It started with a simple request on Facebook: Would anyone be interested in giving the gift of reading this holiday season?
Within minutes of posting her message, Casey DeGroot, a fifth-grade teacher at Sunnyslope Elementary School, saw the responses begin to flood in.
“Count me in!”
“I will help!”
“The response in like 20 minutes was so overwhelming,” DeGroot said.
DeGroot’s post in early November asked friends and family if they’d be willing to donate $7 apiece to buy brand-new books for the students in her class. “Thanks for considering blessing the life of one of my students!” the post read.
Enough pledges quickly came in for DeGroot’s class of 25 students. Then enough came in to cover the other fifth-grade class. Eventually, enough funds were raised to purchase new books for all the kids in the school.
With hundreds of Facebook friends DeGroot cast a wide net, and around 60 or 70 people came forward to donate. Some sponsored one student and others sponsored multiple kids. Some people donated $100. A college friend of DeGroot’s who teaches overseas was so moved by the idea that she donated $1,000.
DeGroot ultimately raised a little over $2,000 to purchase about 650 books for the 280 or so students enrolled at Sunnyslope. Teachers throughout the school passed around Scholastic Book magazines to allow each student to decide how to spend his or her $7. Many students were able to order two or three books each.
“It was a nice change to see social media used in a proactive and positive way and just to see the generosity of spirit,” DeGroot said.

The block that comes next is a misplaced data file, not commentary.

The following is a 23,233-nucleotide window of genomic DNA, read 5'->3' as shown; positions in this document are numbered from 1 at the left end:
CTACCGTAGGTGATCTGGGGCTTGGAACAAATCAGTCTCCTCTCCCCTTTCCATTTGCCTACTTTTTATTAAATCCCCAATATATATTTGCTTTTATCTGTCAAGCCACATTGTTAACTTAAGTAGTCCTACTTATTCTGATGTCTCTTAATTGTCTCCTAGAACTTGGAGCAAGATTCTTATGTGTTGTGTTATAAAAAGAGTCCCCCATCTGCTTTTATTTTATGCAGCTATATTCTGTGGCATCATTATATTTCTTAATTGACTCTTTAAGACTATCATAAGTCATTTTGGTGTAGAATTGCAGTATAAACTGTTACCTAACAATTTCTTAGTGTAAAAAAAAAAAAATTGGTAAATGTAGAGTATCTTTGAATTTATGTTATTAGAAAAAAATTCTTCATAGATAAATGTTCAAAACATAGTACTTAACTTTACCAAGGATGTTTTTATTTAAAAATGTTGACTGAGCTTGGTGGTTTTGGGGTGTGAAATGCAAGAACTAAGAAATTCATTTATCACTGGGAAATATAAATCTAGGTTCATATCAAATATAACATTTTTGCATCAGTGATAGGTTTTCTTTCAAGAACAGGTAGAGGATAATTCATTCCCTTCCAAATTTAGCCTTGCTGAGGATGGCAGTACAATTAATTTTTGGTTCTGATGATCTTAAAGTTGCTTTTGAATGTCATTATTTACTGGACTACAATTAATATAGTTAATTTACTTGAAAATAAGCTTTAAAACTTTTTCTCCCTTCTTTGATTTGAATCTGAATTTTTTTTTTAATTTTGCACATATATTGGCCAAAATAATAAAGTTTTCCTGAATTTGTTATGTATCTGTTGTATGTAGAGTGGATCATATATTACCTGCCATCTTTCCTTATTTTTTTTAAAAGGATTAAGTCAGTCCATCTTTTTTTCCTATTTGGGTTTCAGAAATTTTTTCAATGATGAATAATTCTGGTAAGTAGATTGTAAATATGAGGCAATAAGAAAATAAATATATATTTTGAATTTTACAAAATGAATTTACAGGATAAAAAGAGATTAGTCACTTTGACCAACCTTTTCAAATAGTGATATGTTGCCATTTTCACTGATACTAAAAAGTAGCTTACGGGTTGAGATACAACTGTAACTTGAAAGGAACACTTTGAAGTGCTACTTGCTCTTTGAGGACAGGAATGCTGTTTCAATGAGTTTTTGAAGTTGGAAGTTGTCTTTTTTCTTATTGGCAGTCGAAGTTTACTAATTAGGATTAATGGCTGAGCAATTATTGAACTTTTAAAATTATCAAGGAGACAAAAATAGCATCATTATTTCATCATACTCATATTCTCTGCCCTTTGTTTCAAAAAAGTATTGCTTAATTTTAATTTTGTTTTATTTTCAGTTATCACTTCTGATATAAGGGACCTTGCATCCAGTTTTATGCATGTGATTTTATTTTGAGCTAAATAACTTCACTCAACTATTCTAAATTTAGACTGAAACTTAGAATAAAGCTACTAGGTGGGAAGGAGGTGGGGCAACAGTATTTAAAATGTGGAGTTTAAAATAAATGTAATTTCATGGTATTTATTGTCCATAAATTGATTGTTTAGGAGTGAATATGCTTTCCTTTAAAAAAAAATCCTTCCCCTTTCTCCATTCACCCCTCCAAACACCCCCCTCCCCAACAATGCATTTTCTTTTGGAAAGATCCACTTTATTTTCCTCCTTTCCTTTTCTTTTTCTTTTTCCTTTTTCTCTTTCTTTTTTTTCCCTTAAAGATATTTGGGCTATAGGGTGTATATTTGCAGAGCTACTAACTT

Before the holiday break, teachers unpacked boxes of books and began handing them out.
One of DeGroot’s students, Liam McCallister, had ordered “Old Yeller,” “101 Ho Ho Holiday Jokes” and “Lone Stars.”
“They seemed like a fun thing to read,” he said, adding that it felt “awesome” to be able to choose his own books.
Fellow fifth-grader Cadence Denny was particularly excited to receive “Magic Kitten.”
“I like cats,” she said, explaining that the new book will join her collection at home.
Sunnyslope Principal Don Schrader said the donations were greatly appreciated.
“Anytime you have something like that at our school, it’s great,” he said.
DeGroot, who is in her fifth year of teaching in Douglas County and previously taught in Wisconsin, wanted to ensure that her students continued to read over the winter break. She knows not all children have the same access to books, and she wanted to make sure her students received a special gift for the holidays.
“I think every kid deserves a good book and that opportunity to read,” she said.